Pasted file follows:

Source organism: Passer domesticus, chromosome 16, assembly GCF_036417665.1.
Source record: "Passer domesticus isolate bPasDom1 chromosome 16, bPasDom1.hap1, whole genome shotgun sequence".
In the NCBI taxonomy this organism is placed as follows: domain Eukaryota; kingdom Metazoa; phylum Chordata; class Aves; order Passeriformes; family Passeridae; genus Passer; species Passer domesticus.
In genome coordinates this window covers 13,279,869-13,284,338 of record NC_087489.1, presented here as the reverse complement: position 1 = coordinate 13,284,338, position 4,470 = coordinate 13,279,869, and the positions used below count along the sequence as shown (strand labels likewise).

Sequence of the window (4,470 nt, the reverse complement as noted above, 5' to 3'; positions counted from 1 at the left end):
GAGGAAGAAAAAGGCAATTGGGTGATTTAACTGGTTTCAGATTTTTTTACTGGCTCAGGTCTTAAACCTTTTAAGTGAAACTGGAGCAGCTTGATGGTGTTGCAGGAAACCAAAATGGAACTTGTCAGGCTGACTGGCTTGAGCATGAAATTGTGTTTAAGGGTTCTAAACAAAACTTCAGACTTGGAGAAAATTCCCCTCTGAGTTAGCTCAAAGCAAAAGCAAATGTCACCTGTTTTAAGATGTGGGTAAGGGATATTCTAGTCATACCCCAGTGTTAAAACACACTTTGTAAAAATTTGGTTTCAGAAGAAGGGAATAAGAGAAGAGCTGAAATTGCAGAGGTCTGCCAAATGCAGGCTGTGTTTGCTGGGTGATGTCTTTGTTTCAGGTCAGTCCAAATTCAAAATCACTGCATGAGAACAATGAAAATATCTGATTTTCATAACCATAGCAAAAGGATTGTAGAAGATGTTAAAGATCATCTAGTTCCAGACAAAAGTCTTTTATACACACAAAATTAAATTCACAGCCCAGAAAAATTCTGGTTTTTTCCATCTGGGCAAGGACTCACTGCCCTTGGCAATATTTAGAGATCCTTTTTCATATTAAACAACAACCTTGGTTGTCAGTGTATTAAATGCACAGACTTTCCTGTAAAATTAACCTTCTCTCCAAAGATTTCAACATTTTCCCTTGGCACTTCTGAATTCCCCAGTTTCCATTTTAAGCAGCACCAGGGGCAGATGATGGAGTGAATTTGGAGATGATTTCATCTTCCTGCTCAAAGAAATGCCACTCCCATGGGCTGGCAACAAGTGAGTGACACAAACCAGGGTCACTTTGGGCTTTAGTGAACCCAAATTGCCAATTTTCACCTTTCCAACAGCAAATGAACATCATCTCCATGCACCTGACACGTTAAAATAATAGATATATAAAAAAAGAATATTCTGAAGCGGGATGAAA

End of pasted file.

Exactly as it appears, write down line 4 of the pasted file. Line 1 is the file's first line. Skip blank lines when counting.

In genome coordinates this window covers 13,279,869-13,284,338 of record NC_087489.1, presented here as the reverse complement: position 1 = coordinate 13,284,338, position 4,470 = coordinate 13,279,869, and the positions used below count along the sequence as shown (strand labels likewise).